Scholar

Language Policies in International Business Expansion

By: Marie-Therese Claes  

Vietsovpetro, a subsidiary of PetroVietnam, is the first international project of Vietnam for exploration and production of oil and gas on the country's continental shelf. It is one of the most successful Joint Ventures of Vietnam and the Russian Federation in oil and gas exploitation, which was established in June 1981 following an Intergovernmental Treaty between Vietnam and the former Soviet Union - now Russian Federation- to help Viet Nam in searching, exploring, and exploiting oil and gas. At the start, the majority of workers in Vietsovpetro were Russian; they held most leadership positions. The Vietnamese workers were trained and helped by the Russians. Vietnamese studied in Russia, and Russian was the most popular foreign language in Vietnam. Many engineers, educated in Russia since 1990, retired recently or were promoted to a higher level. In 1986 Vietnam launched free-market economic reforms and Petrovietnam stared alliances with other oil companies and suppliers. The universities in Vietnam do not teach Russian any more, and the number of students being sent to Russia for training is now very limited. English has become more popular than Russian in high school and at university, and Russian as a study subject has been replaced by English.The research explores the role of language policies and multilingualism in Vietsovpetro as international business expansion in the twenty-first century. It looks at language as a critical management challenge, affecting networks, human resource management, international marketing, and strategy.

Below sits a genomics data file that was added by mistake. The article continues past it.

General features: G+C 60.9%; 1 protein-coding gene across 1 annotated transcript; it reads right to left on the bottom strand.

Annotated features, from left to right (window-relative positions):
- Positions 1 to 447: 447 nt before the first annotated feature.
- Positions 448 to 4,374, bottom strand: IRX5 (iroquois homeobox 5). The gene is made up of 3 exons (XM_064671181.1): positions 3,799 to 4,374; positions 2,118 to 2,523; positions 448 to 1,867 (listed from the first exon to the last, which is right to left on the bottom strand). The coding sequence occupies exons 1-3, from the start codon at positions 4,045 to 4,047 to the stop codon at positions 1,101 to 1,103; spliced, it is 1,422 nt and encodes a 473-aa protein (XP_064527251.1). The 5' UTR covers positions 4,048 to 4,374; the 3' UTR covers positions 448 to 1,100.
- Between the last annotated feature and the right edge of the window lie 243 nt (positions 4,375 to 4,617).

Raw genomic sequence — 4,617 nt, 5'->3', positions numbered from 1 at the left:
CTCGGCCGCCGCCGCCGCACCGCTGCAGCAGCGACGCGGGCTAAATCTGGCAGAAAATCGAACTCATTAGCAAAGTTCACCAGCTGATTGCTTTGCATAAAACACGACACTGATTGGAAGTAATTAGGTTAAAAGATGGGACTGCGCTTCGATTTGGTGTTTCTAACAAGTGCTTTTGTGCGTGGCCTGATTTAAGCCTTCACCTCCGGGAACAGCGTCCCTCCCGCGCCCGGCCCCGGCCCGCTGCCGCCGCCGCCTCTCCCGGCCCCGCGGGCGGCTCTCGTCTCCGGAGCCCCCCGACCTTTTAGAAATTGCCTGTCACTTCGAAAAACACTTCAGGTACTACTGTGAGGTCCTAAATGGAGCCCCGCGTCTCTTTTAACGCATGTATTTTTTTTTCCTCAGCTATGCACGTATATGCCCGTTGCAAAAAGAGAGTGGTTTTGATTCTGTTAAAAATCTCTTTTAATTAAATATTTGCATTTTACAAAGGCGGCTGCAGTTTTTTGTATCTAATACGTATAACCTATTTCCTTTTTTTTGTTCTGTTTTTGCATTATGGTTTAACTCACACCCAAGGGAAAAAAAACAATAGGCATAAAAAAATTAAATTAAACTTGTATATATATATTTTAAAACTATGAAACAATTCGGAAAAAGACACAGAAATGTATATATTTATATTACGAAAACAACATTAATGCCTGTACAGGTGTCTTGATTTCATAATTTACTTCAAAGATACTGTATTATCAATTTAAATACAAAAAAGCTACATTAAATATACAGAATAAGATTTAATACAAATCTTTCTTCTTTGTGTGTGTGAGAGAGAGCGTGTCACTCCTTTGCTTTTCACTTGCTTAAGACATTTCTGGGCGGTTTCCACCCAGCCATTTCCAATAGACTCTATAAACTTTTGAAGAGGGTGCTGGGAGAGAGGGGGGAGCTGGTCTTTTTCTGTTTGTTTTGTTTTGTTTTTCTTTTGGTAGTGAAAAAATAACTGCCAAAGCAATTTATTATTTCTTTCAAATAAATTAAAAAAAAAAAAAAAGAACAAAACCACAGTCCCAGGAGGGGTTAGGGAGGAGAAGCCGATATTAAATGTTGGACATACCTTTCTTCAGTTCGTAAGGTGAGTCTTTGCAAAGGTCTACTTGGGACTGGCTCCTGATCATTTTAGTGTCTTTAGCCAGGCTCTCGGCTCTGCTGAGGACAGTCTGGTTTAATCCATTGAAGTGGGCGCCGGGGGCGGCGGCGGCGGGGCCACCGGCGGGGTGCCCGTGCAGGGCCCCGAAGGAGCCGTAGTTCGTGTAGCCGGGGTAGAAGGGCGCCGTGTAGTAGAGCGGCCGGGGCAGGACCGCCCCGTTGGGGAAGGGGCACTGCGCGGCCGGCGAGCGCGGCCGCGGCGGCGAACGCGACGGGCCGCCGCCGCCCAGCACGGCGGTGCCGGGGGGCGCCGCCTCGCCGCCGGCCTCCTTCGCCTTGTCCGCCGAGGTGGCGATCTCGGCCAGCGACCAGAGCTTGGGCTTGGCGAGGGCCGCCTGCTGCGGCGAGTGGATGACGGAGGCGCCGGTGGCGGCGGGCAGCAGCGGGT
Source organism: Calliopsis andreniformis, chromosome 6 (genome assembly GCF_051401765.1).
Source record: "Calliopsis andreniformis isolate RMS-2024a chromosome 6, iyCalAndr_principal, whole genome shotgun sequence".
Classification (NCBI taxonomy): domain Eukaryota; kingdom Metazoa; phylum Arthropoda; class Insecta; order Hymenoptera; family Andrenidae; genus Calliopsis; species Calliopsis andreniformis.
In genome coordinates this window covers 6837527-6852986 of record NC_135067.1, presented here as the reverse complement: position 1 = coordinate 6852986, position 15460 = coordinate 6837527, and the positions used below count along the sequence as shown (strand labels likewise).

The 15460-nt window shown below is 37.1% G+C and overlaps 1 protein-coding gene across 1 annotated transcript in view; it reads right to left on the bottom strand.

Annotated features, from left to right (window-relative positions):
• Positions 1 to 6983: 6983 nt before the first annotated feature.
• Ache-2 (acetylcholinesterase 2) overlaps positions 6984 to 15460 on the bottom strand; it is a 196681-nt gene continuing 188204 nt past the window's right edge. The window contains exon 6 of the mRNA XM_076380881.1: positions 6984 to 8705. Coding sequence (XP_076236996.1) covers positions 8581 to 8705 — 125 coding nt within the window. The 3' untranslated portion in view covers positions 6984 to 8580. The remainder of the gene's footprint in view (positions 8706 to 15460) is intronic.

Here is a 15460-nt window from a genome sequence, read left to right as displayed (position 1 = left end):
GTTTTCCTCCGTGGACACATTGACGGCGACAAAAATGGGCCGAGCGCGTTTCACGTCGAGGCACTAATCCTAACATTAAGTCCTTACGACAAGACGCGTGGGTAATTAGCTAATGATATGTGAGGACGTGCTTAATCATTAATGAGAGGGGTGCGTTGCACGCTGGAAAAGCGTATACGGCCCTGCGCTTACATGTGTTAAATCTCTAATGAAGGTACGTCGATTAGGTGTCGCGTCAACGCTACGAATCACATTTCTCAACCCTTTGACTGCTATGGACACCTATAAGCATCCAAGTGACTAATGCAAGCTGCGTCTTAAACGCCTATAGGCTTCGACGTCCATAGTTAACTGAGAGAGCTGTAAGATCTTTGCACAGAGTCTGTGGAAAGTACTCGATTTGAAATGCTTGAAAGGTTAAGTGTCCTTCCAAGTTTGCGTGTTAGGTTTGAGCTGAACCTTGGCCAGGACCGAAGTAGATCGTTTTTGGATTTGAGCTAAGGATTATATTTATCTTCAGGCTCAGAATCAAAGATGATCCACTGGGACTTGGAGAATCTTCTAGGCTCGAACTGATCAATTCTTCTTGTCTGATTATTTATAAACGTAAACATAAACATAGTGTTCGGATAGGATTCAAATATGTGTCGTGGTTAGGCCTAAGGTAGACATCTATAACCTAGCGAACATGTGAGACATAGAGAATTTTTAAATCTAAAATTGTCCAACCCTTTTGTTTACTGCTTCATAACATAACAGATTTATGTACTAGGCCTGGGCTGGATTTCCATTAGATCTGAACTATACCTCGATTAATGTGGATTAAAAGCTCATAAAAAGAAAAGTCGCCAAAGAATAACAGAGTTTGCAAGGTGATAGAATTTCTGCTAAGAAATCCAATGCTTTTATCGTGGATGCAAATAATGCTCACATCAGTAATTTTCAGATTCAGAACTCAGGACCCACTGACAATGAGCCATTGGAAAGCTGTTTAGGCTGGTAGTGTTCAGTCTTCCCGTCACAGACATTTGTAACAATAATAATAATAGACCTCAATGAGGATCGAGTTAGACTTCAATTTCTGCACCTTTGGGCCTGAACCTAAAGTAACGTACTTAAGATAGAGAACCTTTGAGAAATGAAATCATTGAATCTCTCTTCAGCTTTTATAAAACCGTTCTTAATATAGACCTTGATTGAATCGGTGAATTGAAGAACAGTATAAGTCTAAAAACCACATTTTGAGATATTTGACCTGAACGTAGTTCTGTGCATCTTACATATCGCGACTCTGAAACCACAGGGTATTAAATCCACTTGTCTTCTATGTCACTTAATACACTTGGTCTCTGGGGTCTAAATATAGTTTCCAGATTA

Language Policy, Internationalisation, Multilingualism, Vietnam
Organizational Diversity
Paper Presentation in a Themed Session



Dr. Marie-Therese Claes

Professor at ICHEC Brussels Business School, and at the University of Louvain in Belgium. She was Dean of the Faculty of Business at Asian University in Thailand for 2 years. She is a guest professor in universities in Europe, in Asia and in the United States of America. Her fields of teaching and research include Intercultural Communication and Intercultural Management. She is past president of EWMD (European Women Management Development) and of SIETAR Europa (Society for Intercultural Education, Training and Research). She is also a Fellow of the Royal Society of Arts, a Fulbright and a Japan Foundation alumna.